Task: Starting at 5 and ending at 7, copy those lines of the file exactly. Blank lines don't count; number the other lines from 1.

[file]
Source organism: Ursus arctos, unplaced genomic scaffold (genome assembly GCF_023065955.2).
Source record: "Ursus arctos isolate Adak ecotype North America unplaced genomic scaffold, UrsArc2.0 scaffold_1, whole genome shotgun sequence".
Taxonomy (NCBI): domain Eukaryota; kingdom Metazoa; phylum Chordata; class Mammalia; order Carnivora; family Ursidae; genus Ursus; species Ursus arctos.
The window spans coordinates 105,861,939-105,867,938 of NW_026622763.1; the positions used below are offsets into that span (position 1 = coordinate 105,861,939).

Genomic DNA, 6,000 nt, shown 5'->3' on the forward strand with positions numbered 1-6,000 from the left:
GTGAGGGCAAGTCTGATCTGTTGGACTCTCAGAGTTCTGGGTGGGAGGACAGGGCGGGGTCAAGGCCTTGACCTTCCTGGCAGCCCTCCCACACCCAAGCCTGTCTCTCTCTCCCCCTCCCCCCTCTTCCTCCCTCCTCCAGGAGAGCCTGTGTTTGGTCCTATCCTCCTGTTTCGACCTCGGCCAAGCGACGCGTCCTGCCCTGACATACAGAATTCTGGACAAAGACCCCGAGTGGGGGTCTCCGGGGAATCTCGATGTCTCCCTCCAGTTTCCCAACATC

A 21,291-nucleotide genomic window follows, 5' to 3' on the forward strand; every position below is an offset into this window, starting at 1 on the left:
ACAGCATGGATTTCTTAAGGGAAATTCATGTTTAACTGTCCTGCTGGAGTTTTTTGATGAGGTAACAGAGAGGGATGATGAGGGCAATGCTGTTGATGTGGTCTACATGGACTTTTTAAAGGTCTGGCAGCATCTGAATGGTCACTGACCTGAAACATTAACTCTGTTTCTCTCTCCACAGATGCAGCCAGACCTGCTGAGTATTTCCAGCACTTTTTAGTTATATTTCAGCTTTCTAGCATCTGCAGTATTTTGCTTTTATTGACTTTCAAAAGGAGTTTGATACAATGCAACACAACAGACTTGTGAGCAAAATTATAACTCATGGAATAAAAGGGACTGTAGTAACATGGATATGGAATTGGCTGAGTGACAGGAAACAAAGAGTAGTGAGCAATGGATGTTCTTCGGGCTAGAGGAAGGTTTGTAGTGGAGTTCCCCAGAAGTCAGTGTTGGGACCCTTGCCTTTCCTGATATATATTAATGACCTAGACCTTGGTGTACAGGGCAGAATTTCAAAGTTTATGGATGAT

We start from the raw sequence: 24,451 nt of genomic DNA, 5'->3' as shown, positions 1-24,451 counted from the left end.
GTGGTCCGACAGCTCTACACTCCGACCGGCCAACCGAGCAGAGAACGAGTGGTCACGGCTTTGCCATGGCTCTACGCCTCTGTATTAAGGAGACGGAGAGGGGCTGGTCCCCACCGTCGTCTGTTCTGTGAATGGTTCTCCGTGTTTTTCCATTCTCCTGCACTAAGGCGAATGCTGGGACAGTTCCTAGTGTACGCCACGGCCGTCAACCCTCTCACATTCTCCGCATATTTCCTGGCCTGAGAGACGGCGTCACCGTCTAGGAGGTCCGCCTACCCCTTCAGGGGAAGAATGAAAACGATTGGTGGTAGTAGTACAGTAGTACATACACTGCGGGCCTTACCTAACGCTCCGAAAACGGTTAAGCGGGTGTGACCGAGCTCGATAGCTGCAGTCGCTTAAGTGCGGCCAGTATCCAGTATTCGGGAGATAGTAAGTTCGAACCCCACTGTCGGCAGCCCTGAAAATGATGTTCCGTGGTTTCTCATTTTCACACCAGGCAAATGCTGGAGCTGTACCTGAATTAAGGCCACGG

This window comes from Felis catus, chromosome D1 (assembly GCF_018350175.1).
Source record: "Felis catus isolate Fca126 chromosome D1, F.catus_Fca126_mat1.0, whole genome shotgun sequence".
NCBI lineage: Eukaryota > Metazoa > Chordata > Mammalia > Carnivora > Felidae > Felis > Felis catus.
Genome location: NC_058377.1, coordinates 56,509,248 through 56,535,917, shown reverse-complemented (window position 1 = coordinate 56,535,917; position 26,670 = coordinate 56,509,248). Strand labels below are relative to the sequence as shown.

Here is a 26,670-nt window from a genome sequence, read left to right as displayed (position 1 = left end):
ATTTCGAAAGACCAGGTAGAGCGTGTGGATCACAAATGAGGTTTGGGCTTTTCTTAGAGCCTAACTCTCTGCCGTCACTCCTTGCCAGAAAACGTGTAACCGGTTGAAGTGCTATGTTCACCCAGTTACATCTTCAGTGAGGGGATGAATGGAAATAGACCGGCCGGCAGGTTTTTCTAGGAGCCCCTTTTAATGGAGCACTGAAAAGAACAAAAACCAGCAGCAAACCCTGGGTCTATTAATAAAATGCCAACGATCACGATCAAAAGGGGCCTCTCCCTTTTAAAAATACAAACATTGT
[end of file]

Genomic DNA, 6,000 nt, shown 5'->3' on the forward strand with positions numbered 1-6,000 from the left:
GTGAGGGCAAGTCTGATCTGTTGGACTCTCAGAGTTCTGGGTGGGAGGACAGGGCGGGGTCAAGGCCTTGACCTTCCTGGCAGCCCTCCCACACCCAAGCCTGTCTCTCTCTCCCCCTCCCCCCTCTTCCTCCCTCCTCCAGGAGAGCCTGTGTTTGGTCCTATCCTCCTGTTTCGACCTCGGCCAAGCGACGCGTCCTGCCCTGACATACAGAATTCTGGACAAAGACCCCGAGTGGGGGTCTCCGGGGAATCTCGATGTCTCCCTCCAGTTTCCCAACATC

A 21,291-nucleotide genomic window follows, 5' to 3' on the forward strand; every position below is an offset into this window, starting at 1 on the left: